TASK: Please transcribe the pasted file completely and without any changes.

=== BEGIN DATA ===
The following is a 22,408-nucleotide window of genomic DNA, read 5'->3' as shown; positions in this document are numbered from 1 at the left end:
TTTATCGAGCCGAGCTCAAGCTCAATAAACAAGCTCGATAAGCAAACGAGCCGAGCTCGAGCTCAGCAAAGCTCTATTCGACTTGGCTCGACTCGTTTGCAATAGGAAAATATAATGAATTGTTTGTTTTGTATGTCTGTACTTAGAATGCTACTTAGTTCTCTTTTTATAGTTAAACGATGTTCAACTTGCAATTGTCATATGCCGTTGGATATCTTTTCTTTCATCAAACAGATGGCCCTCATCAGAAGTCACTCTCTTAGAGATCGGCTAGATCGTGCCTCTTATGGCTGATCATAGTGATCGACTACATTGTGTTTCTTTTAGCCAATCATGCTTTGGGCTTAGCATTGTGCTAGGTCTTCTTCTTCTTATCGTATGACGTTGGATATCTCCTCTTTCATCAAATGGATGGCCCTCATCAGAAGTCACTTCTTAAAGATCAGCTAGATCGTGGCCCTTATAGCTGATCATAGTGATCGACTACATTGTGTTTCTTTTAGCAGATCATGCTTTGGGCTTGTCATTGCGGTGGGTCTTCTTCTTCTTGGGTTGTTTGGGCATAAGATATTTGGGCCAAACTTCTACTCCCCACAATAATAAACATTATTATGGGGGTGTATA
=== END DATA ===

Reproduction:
The following is a 22,408-nucleotide window of genomic DNA, read 5'->3' as shown; positions in this document are numbered from 1 at the left end:
TTTATCGAGCCGAGCTCAAGCTCAATAAACAAGCTCGATAAGCAAACGAGCCGAGCTCGAGCTCAGCAAAGCTCTATTCGACTTGGCTCGACTCGTTTGCAATAGGAAAATATAATGAATTGTTTGTTTTGTATGTCTGTACTTAGAATGCTACTTAGTTCTCTTTTTATAGTTAAACGATGTTCAACTTGCAATTGTCATATGCCGTTGGATATCTTTTCTTTCATCAAACAGATGGCCCTCATCAGAAGTCACTCTCTTAGAGATCGGCTAGATCGTGCCTCTTATGGCTGATCATAGTGATCGACTACATTGTGTTTCTTTTAGCCAATCATGCTTTGGGCTTAGCATTGTGCTAGGTCTTCTTCTTCTTATCGTATGACGTTGGATATCTCCTCTTTCATCAAATGGATGGCCCTCATCAGAAGTCACTTCTTAAAGATCAGCTAGATCGTGGCCCTTATAGCTGATCATAGTGATCGACTACATTGTGTTTCTTTTAGCAGATCATGCTTTGGGCTTGTCATTGCGGTGGGTCTTCTTCTTCTTGGGTTGTTTGGGCATAAGATATTTGGGCCAAACTTCTACTCCCCACAATAATAAACATTATTATGGGGGTGTATA